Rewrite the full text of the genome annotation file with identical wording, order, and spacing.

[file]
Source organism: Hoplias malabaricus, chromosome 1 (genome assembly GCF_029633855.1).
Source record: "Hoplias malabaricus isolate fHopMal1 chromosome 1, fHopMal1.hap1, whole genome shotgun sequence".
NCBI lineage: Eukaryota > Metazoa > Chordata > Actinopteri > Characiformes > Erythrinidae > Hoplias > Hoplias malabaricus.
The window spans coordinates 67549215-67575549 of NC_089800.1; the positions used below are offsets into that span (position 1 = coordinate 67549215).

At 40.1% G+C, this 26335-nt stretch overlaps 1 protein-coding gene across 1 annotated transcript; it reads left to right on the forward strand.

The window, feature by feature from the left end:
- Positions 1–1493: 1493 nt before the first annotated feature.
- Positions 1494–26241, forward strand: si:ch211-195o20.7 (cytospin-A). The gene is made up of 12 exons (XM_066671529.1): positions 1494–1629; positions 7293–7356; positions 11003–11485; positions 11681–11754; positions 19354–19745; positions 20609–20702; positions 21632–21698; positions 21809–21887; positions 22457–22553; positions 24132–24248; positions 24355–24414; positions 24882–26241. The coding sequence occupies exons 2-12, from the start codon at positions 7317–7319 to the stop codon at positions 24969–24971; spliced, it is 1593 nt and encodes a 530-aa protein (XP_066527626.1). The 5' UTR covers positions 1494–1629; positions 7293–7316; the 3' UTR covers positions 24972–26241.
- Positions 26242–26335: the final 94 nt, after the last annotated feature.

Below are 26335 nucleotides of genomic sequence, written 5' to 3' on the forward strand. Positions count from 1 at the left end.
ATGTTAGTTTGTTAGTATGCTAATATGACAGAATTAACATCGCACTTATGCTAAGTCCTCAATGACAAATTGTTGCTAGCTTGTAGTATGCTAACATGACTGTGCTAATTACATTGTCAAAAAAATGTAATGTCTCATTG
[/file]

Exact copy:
Source organism: Hoplias malabaricus, chromosome 1 (genome assembly GCF_029633855.1).
Source record: "Hoplias malabaricus isolate fHopMal1 chromosome 1, fHopMal1.hap1, whole genome shotgun sequence".
NCBI lineage: Eukaryota > Metazoa > Chordata > Actinopteri > Characiformes > Erythrinidae > Hoplias > Hoplias malabaricus.
The window spans coordinates 67549215-67575549 of NC_089800.1; the positions used below are offsets into that span (position 1 = coordinate 67549215).

At 40.1% G+C, this 26335-nt stretch overlaps 1 protein-coding gene across 1 annotated transcript; it reads left to right on the forward strand.

The window, feature by feature from the left end:
- Positions 1–1493: 1493 nt before the first annotated feature.
- Positions 1494–26241, forward strand: si:ch211-195o20.7 (cytospin-A). The gene is made up of 12 exons (XM_066671529.1): positions 1494–1629; positions 7293–7356; positions 11003–11485; positions 11681–11754; positions 19354–19745; positions 20609–20702; positions 21632–21698; positions 21809–21887; positions 22457–22553; positions 24132–24248; positions 24355–24414; positions 24882–26241. The coding sequence occupies exons 2-12, from the start codon at positions 7317–7319 to the stop codon at positions 24969–24971; spliced, it is 1593 nt and encodes a 530-aa protein (XP_066527626.1). The 5' UTR covers positions 1494–1629; positions 7293–7316; the 3' UTR covers positions 24972–26241.
- Positions 26242–26335: the final 94 nt, after the last annotated feature.

Below are 26335 nucleotides of genomic sequence, written 5' to 3' on the forward strand. Positions count from 1 at the left end.
ATGTTAGTTTGTTAGTATGCTAATATGACAGAATTAACATCGCACTTATGCTAAGTCCTCAATGACAAATTGTTGCTAGCTTGTAGTATGCTAACATGACTGTGCTAATTACATTGTCAAAAAAATGTAATGTCTCATTG